BARCELONA—My introduction to the HoloLens 2 augmented-reality headset started with an iridescent hummingbird floating in my hand and ended with my performing some light mechanical repair.
That’s the kind of transition Microsoft (MSFT) is attempting with what it calls “mixed reality,” technology that overlays computer-generated objects onto the real world.
With HoloLens 2, introduced at the MWC Barcelona trade show here Sunday evening, the company wants to make mixed reality a workflow item in industries as varied as health care, transportation and construction. For you, the consumer, that means the things you already buy, use or occupy will become a little more reliable and efficient.
Hands-on, on-head report
The $3,500 HoloLens 2 (available for pre-order and shipping later this year) combines two transparent displays with twice the field of view of the original’s screens, an array of sensors that now track where your eyes move and a Qualcomm (QCOM) Snapdragon 850 chipset.
The virtual bird that fluttered above my outstretched hand after a quick setup session served as a sort of dessert before the main course: using the HoloLens 2 to summon remote coaching to get a malfunctioning drive belt in an equipment cabinet working again.
The support rep who appeared in a video window floating in front of me could see what I saw, thanks to the cameras on the front of the HoloLens 2, and could overlay his own advice—for instance, pointing out a button with a green arrow.
HoloLens objects aren’t just there to look at; the system can sense the position of your fingers, allowing you to push virtual buttons that respond with a satisfying click. A couple of times, however, I struggled with the depth for the window or chart floating in front of me.
In a few minutes, I’d identified and replaced the failing part (a fraying belt) without injury to myself, which is not something I can say for all my DIY home-maintenance adventures.
With its weight balanced atop my head, the HoloLens 2 felt comfortable to wear. Developers complained of the discomfort when wearing the earlier model.
“Improving the center of gravity is huge,” said Jordan Higgins, head of immersive experience, at Arlington, Va.-based ByteCubed Labs. “Being so front-heavy made it very difficult for people to wear for long periods of time.”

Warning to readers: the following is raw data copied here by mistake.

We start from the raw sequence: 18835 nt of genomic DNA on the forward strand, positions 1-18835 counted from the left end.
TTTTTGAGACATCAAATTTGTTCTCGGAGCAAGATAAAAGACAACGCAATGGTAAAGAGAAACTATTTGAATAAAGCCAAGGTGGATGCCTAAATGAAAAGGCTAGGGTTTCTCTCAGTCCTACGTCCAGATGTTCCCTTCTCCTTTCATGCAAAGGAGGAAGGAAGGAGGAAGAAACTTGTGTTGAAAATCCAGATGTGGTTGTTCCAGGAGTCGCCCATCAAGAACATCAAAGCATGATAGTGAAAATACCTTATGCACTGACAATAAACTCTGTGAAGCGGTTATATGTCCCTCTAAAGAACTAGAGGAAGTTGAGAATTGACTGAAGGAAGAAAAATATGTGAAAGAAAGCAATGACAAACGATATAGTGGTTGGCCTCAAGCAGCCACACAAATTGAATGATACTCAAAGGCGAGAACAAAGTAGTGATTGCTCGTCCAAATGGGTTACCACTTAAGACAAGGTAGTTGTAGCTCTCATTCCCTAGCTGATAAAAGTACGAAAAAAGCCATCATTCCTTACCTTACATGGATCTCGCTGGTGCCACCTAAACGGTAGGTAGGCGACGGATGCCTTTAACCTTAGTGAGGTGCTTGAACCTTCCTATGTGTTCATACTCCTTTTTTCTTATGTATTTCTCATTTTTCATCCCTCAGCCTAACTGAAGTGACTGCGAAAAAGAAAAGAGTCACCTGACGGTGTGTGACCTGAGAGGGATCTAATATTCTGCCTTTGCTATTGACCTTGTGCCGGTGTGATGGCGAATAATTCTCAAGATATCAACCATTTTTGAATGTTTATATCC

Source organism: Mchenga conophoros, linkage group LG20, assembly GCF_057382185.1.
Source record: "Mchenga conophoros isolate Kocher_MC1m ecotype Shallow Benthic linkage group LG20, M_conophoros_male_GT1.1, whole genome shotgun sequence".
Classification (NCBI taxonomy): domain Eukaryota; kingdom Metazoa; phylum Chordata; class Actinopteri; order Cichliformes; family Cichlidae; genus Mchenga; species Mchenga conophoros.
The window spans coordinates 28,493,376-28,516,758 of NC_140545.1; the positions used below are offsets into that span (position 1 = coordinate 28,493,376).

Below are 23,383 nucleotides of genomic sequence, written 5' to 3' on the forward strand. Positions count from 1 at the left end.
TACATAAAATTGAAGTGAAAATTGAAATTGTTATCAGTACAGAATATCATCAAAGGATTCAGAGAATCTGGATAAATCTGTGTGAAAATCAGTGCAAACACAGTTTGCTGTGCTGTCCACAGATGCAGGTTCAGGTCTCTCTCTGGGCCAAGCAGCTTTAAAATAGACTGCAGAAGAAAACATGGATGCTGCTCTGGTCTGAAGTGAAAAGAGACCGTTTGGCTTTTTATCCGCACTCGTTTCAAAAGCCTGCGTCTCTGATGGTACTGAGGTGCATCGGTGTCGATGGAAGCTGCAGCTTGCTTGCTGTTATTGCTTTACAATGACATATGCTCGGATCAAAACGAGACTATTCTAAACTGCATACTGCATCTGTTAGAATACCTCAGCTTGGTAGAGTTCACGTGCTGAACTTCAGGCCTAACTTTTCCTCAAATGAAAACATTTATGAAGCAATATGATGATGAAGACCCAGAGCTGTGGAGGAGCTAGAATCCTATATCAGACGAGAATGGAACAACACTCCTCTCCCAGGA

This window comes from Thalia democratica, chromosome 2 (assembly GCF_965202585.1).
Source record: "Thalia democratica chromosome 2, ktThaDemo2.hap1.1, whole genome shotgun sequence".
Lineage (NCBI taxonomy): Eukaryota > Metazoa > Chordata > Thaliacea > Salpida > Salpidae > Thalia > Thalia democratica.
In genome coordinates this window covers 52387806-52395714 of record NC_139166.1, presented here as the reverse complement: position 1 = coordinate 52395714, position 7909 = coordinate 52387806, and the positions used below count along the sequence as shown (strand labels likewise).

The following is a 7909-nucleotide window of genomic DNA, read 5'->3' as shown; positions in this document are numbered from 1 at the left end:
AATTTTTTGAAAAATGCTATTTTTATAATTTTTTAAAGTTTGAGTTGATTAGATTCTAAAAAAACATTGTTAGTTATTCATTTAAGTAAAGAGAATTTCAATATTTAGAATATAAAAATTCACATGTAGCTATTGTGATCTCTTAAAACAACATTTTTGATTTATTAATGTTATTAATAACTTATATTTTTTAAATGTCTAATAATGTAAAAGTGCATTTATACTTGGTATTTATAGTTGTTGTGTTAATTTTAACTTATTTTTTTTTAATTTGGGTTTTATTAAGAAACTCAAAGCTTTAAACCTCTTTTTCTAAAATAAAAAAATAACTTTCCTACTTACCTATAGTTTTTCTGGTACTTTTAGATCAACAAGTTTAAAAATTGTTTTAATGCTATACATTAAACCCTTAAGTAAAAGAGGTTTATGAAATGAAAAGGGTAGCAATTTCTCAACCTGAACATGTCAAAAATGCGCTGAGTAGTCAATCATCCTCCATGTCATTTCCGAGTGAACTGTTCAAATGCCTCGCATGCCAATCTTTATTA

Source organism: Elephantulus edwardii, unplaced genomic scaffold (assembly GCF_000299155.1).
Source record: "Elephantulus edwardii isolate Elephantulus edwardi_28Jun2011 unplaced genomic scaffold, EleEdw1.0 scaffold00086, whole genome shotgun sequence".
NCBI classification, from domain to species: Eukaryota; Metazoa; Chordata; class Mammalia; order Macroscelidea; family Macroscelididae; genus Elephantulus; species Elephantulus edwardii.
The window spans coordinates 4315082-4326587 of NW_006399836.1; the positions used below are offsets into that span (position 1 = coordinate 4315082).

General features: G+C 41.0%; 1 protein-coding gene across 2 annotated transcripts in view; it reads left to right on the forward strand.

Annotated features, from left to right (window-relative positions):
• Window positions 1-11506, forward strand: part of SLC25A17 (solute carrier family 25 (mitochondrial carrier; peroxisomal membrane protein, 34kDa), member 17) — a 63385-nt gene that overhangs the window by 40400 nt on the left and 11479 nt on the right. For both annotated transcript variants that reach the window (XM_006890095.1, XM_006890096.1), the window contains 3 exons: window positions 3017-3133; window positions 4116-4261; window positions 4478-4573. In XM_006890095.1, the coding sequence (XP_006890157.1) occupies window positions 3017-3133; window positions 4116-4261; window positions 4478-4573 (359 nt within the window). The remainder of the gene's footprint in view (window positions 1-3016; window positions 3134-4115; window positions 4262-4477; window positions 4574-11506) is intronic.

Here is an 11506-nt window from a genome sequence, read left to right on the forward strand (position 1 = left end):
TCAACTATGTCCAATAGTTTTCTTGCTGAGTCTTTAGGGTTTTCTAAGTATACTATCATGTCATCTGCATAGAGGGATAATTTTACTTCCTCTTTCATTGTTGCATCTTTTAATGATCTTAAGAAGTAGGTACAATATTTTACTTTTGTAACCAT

During Sunday’s HoloLens 2 unveiling, Microsoft executives touted such customers as Alaska Airlines (ALK), the defense contractor General Dynamics (GD), toy vendor Mattel (MAT) and the construction-services firm Trimble (TRMB), which will sell a version of HoloLens 2 built into a hard hat.
Trimble vice president Roz Buick said at the event that using an early version of the headset helped the firm visualize an issue with the HVAC design of a building that could have taken a week to diagnose otherwise.
Microsoft is also working on HoloLens projects for the Department of Defense, which led some Microsoft employees to sign a letter urging the company to pull out of that contract. The tech giant declined that request.
In an interview Monday evening, Microsoft spokesman Greg Sullivan said the company opted to design and market this as “a commercial device” after seeing strong interest from businesses even when the first, developer-oriented model came with no warranty or support package.
“Almost immediately, enterprise customers said this thing pays for itself in very quick order,” he said. “This was a device that could really solve some interesting problems for them.”
Microsoft will also offer the HoloLens 2 for $125 a month in a bundle with its Dynamics 365 business-applications service over a two-year term, a total expense of $4,500.
But even though Sunday’s event highlighted the HoloLens’ origins in the Kinect add-on for the Xbox 360 (which used a set of cameras to see your movements from across a living room), consumer applications seem off Microsoft’s road map for now.
“I think we will be seeing two camps: Microsoft and a few startups like Meta2 and Vuzix on the business end, and Magic Leap and Apple (when Apple releases its rumored glasses) on the consumer end,” Dan Pacheco, a professor of journalism and chair in journalism innovation at Syracuse University’s S.I. Newhouse School of Public Communications explained via email. “In the middle is Google,”—which, he added, has invested in Magic Leap.
But ByteCubed’s Higgins noted that HoloLens’ support for spatial anchors—spots in the physical world that link to the mixed-reality virtual world—could open up creative possibilities closer to Microsoft’s professed ambitions to make mixed reality a mass-market medium.
If that consumer reality will happen, however, Microsoft suggests it will happen slowly.
“A new thing comes out, it’s kind of expensive; then it starts to build critical mass,” Microsoft’s Sullivan said. “Our timeframe is measured in years, not months.”
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